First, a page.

Their property has been classified as Band D; they were expecting Band F. The couple will be about pounds 300 a year better off, but they intend to sell their property in about six months and are concerned that the banding might encourage a prospective purchaser to try to knock down the price.
Despite the couple's fears, Benjamin Tobin of Strattons, the chartered surveyors, thinks they would not gain from trying to get the property reclassified: 'The bandings were assessed in 1991. You are now looking at quite a different set of market conditions. They are just not that relevant.'
Trevor Kent, former chairman of the National Association of Estate Agents, agrees: 'A lot of estate agents are not bothering to put the banding on their particulars. We used to find that no one bothered with rateable values, which were supposedly more accurate, either.'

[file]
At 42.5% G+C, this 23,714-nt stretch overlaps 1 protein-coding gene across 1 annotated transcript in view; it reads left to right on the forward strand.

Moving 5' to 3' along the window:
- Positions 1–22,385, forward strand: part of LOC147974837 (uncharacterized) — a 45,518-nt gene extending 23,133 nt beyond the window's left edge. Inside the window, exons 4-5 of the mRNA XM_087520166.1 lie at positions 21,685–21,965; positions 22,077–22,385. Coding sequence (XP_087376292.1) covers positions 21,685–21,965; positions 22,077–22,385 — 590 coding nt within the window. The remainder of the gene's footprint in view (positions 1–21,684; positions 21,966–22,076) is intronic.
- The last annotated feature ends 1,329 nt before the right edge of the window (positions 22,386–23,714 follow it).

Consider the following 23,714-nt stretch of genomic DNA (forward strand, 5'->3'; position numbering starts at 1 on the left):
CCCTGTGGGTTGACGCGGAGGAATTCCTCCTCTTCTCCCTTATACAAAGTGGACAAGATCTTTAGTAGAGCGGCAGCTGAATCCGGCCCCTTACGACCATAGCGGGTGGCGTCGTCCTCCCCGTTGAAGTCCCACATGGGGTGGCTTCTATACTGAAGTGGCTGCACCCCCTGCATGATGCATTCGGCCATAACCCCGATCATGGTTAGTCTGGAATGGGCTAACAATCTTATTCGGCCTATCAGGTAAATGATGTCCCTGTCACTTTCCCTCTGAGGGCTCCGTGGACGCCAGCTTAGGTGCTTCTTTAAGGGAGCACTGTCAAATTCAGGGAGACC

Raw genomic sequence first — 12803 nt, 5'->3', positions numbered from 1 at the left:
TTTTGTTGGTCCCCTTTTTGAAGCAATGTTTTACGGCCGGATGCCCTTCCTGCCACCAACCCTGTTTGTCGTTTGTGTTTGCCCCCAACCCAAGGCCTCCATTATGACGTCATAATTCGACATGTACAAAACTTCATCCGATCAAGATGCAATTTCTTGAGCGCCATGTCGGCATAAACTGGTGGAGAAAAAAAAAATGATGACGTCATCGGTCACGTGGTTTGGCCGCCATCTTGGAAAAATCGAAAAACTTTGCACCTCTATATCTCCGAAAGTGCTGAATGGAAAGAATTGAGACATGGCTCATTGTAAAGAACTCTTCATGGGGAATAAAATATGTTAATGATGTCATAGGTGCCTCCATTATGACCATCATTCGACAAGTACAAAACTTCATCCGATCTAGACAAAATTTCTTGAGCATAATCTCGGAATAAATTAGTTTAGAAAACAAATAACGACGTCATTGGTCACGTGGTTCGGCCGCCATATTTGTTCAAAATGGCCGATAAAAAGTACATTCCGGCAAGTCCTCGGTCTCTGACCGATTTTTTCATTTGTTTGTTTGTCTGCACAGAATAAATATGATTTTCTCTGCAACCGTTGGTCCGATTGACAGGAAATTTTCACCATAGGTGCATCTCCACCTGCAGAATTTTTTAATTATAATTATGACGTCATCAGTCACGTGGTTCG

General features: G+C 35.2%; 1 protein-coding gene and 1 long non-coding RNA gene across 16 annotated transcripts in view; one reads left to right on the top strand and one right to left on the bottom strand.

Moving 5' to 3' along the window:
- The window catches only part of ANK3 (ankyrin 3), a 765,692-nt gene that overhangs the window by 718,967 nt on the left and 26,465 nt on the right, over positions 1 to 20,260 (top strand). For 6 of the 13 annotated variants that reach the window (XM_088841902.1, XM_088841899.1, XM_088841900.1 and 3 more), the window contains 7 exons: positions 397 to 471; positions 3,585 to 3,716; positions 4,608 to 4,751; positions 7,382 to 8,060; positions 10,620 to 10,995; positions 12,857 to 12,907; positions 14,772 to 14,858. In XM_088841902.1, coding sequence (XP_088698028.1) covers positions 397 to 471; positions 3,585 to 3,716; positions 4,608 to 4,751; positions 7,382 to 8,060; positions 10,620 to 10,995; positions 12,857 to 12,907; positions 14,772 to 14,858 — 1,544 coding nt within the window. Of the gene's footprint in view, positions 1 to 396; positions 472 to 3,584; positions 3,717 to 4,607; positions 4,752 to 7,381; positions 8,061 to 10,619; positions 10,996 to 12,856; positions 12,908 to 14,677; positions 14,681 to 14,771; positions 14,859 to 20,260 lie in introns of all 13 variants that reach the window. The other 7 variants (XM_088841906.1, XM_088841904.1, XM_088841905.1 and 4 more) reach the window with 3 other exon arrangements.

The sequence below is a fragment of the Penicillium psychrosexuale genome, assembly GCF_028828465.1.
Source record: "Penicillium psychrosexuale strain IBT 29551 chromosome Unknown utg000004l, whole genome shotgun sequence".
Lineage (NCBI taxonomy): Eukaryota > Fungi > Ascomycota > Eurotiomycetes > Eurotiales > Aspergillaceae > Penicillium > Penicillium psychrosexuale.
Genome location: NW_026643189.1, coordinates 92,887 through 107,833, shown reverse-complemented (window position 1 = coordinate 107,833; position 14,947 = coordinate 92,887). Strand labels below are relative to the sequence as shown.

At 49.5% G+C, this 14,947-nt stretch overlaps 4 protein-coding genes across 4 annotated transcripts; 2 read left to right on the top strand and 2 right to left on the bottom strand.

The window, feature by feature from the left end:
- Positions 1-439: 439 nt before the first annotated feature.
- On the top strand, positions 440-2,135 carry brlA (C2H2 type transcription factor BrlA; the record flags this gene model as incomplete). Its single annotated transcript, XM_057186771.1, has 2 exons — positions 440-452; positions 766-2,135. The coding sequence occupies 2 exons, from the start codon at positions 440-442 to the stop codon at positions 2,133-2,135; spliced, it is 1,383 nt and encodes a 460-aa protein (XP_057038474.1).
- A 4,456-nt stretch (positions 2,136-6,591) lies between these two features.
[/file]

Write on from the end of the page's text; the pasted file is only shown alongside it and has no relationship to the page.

Moreover, it is impossible simply to go to your local council and plead to pay more. The entire appeal procedure, a tortuous process to say the least, must be followed.
Mr Kent explains: 'The difficulty in these sorts of cases is that people often have an over-inflated opinion of the value of their property.
'They would have to prove that the property was actually worth more and provide comparable evidence. The district valuer will work hard to prove he is right, even if he has assessed the property in a lower banding.'
The consensus is that a lower banding should not disadvantage anyone when trying to sell. In fact, a purchaser will probably be delighted to pay less tax.